Skip to main content Accessibility help

The Scarier the Better: Maximizing Exposure Therapy Outcomes for Spider Fear

  • Melissa M. Norberg (a1), Amie R. Newins (a2), Yan Jiang (a1), Jianqiu Xu (a1), Eduard Forcadell (a1), Cristina Alberich (a1) and Brett J. Deacon (a3)...


Background: While exposure therapy effectively reduces anxiety associated with specific phobias, not all individuals respond to treatment and some will experience a return of fear after treatment ceases. Aims: This study aimed to test the potential benefit of increasing the intensity of exposure therapy by adding an extra step that challenged uncontrollability (Step 15: allowing a spider to walk freely over one's body) to the standard fear hierarchy. Method: Fifty-one participants who had a severe fear of spiders completed two 60-min exposure sessions 1 week apart in a context that was either the same or different from the baseline and follow-up assessment context. Participants were categorized into groups based on the last hierarchy step they completed during treatment (Step 14 or fewer, or Step 15). Results: Those who completed Step 15 had greater reductions in fear and beliefs about the probability of harm from baseline to post-treatment than those who completed fewer steps. Although completing Step 15 did not prevent fear from returning after a context change, it allowed people to maintain their ability to tolerate their fear, which earlier steps did not. Despite some fear returning after a context change, individuals who completed Step 15 tended to report greater reductions in fear from baseline to the follow-up assessment than participants who completed 14 or fewer steps. Conclusions: Overall, these results suggest that more intensive exposure that directly challenges harm beliefs may lead to greater changes in fear and fear beliefs than less intensive exposure.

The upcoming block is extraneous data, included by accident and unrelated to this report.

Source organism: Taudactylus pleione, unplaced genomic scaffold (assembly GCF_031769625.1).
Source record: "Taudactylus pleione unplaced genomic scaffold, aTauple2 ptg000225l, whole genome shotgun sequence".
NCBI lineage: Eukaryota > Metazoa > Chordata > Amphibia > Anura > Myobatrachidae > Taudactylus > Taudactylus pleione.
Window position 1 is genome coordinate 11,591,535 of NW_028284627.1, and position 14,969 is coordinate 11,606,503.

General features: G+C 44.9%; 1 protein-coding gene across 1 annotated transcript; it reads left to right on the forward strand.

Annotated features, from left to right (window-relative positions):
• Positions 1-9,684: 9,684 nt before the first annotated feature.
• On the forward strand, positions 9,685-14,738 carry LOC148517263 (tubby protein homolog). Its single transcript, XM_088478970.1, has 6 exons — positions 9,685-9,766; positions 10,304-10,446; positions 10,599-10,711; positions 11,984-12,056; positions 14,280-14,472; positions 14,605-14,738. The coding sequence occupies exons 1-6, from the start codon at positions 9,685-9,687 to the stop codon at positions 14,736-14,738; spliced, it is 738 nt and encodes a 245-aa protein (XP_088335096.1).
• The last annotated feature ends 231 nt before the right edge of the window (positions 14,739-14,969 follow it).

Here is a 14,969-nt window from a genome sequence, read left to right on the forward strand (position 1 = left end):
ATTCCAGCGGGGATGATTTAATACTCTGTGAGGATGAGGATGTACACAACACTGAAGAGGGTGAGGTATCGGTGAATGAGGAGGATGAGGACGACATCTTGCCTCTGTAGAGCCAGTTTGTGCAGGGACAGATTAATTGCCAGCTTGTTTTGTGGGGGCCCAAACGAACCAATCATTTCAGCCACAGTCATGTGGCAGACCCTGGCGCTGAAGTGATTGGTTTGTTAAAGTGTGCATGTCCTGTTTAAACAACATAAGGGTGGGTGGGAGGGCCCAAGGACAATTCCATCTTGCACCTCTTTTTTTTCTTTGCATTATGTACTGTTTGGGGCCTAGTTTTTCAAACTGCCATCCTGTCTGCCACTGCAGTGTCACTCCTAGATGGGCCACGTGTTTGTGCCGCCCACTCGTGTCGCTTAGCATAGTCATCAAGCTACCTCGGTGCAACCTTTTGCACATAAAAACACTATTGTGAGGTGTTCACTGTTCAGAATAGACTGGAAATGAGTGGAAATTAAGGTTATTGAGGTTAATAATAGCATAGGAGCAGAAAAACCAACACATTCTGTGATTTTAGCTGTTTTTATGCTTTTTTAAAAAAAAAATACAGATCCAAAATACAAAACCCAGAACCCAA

Corresponding author

*Correspondence to Melissa M. Norberg, Centre for Emotional Health, Department of Psychology, Macquarie University, Sydney, NSW 2109, Australia. E-mail:


Hide All
Arntz, A., Lavy, E., Van den Berg, G. and Van Rijsoort, S. (1993). Negative beliefs of spider phobics: a psychometric evaluation of the spider phobia beliefs questionnaire. Advances in Behaviour Research and Therapy, 15, 257277. doi: 10.1016/0146-6402(93)90012-Q
Mystkowski, J. L., Craske, M. G. and Echiverri, A. M. (2002). Treatment context and return of fear in spider phobia. Behavior Therapy, 33, 399416. doi: 10.1016/S0005-7894(02)80035-1
Öst, L. G., Salkovskis, P. M. and Hellstrom, K. (1991). One-session therapist-directed exposure vs. self-exposure in the treatment of spider phobia. Behavior Therapy, 22, 407422. doi: 10.1016/S0005-7894(05)80374-0
Rescorla, R. A. and Wagner, A. R. (1972). A theory of Pavlovian conditioning: variations in the effectiveness of reinforcement and non-reinforcement. In Black, A. H. and Prokasy, W. F. (eds), Classical Conditioning II: Current Research and Theory. New York: Appleton-Century-Crofts.
Szymanski, J. and O'Donohue, W. (1995). The potential role of state-dependent learning in cognitive therapy with spider phobics. Journal of Rational-Emotive and Cognitive-Behavior Therapy, 13, 131150. doi:10.1007/BF02354458
Wolitzky-Taylor, K. B., Horowitz, J. D., Powers, M. B. and Telch, M. J. (2008). Psychological approaches in the treatment of specific phobias: a meta-analysis. Clinical Psychology Review, 28, 10211037. doi: 10.1016/j.cpr.2008.02.007


Type Description Title
Supplementary materials

Norberg et al. supplementary material
Norberg et al. supplementary material 1

 Word (113 KB)
113 KB


Altmetric attention score

Full text views

Total number of HTML views: 0
Total number of PDF views: 0 *
Loading metrics...

Abstract views

Total abstract views: 0 *
Loading metrics...

* Views captured on Cambridge Core between <date>. This data will be updated every 24 hours.

Usage data cannot currently be displayed

The Scarier the Better: Maximizing Exposure Therapy Outcomes for Spider Fear

  • Melissa M. Norberg (a1), Amie R. Newins (a2), Yan Jiang (a1), Jianqiu Xu (a1), Eduard Forcadell (a1), Cristina Alberich (a1) and Brett J. Deacon (a3)...
Submit a response


No Comments have been published for this article.


Reply to: Submit a response

Your details

Conflicting interests

Do you have any conflicting interests? *